25. dancedementia

    How much does prestige matter? School Psych PsyD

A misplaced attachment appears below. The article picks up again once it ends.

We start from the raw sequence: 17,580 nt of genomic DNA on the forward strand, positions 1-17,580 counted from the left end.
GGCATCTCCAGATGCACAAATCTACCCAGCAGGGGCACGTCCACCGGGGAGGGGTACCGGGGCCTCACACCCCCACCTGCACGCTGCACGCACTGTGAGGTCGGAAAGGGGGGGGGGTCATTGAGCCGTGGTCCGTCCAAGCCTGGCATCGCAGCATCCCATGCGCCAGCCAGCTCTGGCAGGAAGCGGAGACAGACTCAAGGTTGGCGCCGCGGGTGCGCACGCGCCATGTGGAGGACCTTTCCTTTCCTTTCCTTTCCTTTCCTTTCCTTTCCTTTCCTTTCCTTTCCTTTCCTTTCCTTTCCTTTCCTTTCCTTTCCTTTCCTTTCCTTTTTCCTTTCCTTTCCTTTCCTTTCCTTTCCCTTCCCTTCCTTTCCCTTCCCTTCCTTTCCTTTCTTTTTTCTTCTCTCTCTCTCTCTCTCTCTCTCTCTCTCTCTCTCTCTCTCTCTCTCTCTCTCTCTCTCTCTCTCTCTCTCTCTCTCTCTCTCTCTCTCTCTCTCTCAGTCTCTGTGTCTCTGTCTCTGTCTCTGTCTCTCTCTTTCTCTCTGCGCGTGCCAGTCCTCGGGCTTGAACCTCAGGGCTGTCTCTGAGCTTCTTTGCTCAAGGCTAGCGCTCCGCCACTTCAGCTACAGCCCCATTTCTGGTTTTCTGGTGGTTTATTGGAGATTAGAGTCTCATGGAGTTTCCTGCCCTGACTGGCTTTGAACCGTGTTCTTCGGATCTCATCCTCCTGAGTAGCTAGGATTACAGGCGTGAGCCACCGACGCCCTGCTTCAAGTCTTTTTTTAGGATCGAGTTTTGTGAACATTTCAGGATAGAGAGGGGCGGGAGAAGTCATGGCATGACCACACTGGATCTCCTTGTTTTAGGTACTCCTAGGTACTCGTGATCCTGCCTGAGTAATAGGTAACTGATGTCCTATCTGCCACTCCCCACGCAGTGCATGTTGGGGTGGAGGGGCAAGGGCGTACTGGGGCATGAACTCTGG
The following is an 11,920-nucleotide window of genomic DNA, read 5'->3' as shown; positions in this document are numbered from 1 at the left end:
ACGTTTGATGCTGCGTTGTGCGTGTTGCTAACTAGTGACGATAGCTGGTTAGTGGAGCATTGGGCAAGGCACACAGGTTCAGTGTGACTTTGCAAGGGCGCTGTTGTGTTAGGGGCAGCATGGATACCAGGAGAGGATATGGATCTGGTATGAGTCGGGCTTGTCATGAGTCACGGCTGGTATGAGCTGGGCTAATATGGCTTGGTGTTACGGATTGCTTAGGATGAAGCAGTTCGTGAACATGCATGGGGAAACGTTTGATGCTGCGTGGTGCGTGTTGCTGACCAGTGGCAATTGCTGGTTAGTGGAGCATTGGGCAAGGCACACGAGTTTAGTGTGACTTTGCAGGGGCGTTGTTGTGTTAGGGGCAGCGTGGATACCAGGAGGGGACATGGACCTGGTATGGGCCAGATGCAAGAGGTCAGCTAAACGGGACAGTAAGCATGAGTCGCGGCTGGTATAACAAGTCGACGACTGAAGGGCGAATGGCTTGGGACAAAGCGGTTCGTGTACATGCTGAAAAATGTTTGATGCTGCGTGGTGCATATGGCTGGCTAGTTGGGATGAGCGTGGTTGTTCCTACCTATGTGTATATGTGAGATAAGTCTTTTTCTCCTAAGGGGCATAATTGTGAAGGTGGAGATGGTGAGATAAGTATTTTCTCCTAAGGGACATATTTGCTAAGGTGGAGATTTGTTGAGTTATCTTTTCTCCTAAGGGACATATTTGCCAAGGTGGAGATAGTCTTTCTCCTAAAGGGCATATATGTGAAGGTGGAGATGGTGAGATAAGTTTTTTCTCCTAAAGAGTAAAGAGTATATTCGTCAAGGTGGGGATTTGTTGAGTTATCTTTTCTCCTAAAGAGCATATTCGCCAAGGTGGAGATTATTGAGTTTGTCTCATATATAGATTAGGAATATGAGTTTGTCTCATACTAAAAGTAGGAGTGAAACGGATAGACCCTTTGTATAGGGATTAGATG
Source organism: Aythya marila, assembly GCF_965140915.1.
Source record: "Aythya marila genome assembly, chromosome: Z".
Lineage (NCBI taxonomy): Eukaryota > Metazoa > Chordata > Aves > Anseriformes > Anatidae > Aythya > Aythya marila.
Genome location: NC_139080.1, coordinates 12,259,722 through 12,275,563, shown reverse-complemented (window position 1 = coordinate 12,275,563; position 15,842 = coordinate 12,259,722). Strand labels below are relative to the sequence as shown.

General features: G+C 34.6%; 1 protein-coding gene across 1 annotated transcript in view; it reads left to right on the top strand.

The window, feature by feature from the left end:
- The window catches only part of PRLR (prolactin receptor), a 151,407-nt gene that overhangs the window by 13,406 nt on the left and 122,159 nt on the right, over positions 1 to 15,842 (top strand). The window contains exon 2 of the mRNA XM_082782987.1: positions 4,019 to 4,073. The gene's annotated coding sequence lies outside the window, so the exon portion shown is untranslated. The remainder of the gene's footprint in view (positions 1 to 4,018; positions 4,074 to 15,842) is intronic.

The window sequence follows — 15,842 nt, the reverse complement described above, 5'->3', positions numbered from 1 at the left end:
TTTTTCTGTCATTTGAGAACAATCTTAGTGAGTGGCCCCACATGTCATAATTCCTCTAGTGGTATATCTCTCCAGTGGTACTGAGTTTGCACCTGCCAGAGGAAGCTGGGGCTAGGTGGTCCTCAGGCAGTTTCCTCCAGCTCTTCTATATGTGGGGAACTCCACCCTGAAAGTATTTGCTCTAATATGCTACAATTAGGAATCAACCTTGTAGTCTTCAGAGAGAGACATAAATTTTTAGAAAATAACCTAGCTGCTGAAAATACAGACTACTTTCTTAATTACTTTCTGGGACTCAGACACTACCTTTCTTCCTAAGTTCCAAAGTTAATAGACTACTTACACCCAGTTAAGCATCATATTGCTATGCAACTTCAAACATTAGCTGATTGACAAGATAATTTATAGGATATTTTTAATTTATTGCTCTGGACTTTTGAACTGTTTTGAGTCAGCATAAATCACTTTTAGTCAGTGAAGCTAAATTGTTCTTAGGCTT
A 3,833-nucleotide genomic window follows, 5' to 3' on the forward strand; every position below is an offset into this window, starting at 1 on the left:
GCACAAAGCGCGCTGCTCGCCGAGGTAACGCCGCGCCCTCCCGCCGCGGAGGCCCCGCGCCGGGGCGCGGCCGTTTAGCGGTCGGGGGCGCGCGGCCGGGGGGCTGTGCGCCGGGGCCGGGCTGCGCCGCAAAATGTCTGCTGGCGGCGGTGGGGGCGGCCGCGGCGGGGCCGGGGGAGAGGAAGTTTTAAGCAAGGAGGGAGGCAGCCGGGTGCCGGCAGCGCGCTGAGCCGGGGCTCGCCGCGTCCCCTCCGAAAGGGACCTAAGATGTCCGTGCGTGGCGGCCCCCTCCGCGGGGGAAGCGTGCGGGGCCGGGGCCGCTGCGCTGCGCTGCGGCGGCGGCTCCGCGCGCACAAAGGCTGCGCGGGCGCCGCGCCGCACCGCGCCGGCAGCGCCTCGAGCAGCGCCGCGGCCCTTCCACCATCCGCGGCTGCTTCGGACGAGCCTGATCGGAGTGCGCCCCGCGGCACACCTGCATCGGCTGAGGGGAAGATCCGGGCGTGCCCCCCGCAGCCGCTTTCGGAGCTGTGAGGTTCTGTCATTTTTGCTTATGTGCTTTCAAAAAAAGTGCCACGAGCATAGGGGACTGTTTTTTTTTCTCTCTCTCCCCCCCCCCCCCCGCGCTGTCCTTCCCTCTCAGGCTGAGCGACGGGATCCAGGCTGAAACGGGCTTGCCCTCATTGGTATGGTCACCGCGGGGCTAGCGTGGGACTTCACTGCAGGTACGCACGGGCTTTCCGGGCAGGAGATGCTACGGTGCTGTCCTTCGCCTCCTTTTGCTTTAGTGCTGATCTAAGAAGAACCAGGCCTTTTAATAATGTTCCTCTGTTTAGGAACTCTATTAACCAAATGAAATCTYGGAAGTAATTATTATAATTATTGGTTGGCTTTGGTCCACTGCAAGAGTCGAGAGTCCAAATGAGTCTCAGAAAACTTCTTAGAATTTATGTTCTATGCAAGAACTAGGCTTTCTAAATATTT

I can't decide if this is being facetious or not. I have never once asked my therapists, doctors, pharmacists, or physical therapists where they graduated from. All I need to know is 1) do they have a license to practice, and 2) are they providing me good service. And that's for private practice folks. For people working in an agency, I don't even have a choice - I get assigned to them if I choose to use the agency's services! For HR purposes, most of the time they're just screening to see that you graduated from a legitimate school. As long as the school doesn't raise any eyebrows (e.g. Argosy), any difference in prestige is going to be negligible (e.g. sure, Brown is more prestigious than Iowa State, but if Iowa State has better experiences, I'd hire them over Brown). The obvious caveat is if you're comparing something like Yale vs. University of the Incarnate Word [tried to pick a university y'all haven't heard of], then sure, maybe you have a marginal benefit in hiring, but any person doing hiring is going to look at more important things like your clinical skills, practicum experiences, and community involvement. (Source: did hiring for a group practice and a community agency) Also, it all depends on where you want to practice and what you want to do with your degree. I'm going to assume by your choice of a PsyD instead of a PhD that you are primarily interested in clinical practice and not trying to climb the ladder in academia. If that's the case, prestige doesn't really matter. Just make sure it's not a diploma mill. Choose the program that you feel most comfortable in and will get you the best opportunities for clinical practica/internship. So check the match rates, and ask the training directors what kind of placements students tend to get. For example, if you want to work with disadvantaged populations as a career but School X tends to only place students in high SES private schools for training, then does that really align with your values and the kind of experience you want? To be completely honest, outside of academia (including academic teaching hospitals and research careers) no one really knows what the "prestige of a program" is. I worked in a large urban city at a large community agency that regularly hired psychologists and masters level clinicians. Our specialty was dual dx. When someone submits their application, I don't say, "Oh wow, they graduated from Colorado State University, I know there's a great lab there that does work on substance use disorders. That's much more relevant to the job that these two who graduated from Columbia and UChicago, I'd better hire the ColoState person!" Frankly, I don't even know what universities have strong research labs / training in substance use, nor do I really care. I look at the applicant's resume and skim for ANY experience working with substance use. If UChicago happens to have worked in 3 addictions treatment facilities and ColoState only worked in school-based settings, guess who I'm hiring, regardless of the "prestige" of their program or school?